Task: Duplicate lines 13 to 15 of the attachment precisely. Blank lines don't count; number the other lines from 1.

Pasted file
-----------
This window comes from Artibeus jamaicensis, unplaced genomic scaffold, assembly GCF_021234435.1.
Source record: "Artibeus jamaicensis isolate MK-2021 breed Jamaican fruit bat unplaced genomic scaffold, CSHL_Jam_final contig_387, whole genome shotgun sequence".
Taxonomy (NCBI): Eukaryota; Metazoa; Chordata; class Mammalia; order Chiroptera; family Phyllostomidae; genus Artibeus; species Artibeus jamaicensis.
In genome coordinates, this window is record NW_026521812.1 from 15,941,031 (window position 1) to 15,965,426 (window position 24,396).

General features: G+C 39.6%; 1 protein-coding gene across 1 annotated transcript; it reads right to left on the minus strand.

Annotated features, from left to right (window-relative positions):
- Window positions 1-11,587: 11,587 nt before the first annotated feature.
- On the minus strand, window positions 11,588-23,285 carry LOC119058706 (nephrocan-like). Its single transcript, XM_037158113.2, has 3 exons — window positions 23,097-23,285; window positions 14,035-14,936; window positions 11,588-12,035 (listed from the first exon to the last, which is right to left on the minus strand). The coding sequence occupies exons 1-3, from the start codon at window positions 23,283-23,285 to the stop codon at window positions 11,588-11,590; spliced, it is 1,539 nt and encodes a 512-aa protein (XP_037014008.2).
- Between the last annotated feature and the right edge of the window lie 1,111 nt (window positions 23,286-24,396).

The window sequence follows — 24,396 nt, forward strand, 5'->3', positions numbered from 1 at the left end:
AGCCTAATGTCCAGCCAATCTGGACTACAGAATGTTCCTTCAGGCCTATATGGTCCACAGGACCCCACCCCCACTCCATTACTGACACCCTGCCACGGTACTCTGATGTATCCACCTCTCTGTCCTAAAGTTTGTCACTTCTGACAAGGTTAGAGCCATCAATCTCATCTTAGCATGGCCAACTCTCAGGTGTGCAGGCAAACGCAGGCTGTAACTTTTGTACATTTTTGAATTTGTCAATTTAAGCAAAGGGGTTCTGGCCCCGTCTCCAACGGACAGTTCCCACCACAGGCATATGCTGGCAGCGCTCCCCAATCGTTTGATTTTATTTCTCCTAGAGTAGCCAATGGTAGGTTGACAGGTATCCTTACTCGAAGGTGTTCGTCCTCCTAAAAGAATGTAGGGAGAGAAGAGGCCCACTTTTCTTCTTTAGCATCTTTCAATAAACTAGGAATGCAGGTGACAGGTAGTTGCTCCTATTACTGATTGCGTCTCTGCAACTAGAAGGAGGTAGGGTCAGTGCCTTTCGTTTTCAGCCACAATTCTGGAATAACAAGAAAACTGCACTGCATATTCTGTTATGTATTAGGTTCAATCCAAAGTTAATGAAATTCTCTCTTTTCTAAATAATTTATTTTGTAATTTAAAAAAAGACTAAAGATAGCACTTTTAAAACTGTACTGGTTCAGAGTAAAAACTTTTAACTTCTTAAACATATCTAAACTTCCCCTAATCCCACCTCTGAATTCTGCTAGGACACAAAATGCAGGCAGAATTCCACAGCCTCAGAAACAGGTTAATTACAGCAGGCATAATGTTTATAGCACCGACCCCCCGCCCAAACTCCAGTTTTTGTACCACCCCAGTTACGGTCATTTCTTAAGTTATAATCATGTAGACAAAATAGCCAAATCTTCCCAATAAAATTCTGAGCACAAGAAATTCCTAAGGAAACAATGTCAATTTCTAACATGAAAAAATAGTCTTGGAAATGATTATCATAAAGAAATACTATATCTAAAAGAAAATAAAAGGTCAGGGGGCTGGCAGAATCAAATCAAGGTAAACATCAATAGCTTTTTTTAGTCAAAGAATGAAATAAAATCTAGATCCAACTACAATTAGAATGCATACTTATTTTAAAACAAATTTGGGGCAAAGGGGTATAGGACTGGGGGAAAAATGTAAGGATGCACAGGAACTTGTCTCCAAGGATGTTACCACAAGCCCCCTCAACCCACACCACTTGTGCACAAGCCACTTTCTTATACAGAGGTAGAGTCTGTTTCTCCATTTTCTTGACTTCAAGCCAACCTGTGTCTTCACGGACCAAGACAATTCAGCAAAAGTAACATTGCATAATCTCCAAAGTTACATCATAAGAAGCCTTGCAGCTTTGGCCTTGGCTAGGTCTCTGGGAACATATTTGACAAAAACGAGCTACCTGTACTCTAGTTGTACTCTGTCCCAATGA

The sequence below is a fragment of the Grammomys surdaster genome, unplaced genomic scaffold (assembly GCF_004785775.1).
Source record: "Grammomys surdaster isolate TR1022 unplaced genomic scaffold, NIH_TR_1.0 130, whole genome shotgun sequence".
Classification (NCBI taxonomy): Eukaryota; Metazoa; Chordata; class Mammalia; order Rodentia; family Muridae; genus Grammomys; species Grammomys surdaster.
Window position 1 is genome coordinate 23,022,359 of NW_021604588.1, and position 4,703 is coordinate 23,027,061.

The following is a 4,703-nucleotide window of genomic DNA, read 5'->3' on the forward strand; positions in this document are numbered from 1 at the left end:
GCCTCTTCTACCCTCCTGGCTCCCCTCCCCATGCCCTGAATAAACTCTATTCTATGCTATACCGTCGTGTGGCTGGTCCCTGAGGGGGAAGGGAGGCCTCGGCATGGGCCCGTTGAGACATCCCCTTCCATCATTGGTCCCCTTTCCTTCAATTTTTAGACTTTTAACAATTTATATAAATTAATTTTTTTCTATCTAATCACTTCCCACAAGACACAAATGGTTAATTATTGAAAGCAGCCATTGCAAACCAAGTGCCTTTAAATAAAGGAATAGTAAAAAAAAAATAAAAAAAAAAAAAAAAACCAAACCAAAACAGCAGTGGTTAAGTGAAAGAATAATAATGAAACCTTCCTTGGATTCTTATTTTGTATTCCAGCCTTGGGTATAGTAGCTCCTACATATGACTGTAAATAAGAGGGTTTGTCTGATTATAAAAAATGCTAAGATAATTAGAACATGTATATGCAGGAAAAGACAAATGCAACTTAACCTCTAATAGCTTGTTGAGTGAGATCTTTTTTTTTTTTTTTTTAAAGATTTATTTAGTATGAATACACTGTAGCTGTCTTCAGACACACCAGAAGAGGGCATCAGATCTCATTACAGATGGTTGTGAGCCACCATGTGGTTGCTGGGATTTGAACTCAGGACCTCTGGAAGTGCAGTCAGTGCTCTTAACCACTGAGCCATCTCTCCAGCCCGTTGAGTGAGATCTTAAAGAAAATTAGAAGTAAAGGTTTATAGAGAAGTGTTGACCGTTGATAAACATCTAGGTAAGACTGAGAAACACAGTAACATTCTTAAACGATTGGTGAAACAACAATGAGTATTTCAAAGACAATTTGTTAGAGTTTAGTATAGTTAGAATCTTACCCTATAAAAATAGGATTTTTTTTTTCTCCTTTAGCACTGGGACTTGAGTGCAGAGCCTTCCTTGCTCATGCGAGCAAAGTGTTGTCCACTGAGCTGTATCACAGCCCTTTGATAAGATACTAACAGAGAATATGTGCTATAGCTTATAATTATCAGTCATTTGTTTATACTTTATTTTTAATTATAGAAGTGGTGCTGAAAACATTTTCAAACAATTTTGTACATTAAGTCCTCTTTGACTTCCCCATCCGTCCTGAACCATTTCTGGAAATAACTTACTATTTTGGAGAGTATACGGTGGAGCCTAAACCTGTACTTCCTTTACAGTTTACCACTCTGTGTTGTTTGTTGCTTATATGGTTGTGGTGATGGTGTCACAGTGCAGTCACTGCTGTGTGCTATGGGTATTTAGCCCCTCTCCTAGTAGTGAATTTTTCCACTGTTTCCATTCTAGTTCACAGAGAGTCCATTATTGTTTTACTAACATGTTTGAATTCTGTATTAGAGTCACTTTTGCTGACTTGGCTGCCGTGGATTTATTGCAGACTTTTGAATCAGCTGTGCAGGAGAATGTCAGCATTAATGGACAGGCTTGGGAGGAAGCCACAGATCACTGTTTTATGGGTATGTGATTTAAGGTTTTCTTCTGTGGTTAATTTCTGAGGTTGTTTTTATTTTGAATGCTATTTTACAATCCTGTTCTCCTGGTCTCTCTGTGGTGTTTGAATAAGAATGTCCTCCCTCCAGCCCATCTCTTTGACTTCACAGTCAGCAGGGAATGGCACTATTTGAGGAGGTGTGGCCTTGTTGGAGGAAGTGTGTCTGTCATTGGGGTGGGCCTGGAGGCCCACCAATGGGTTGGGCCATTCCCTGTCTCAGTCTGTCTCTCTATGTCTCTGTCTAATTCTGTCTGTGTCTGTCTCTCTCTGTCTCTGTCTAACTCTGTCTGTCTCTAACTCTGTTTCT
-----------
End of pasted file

Source record: "Grammomys surdaster isolate TR1022 unplaced genomic scaffold, NIH_TR_1.0 130, whole genome shotgun sequence".
Classification (NCBI taxonomy): Eukaryota; Metazoa; Chordata; class Mammalia; order Rodentia; family Muridae; genus Grammomys; species Grammomys surdaster.
Window position 1 is genome coordinate 23,022,359 of NW_021604588.1, and position 4,703 is coordinate 23,027,061.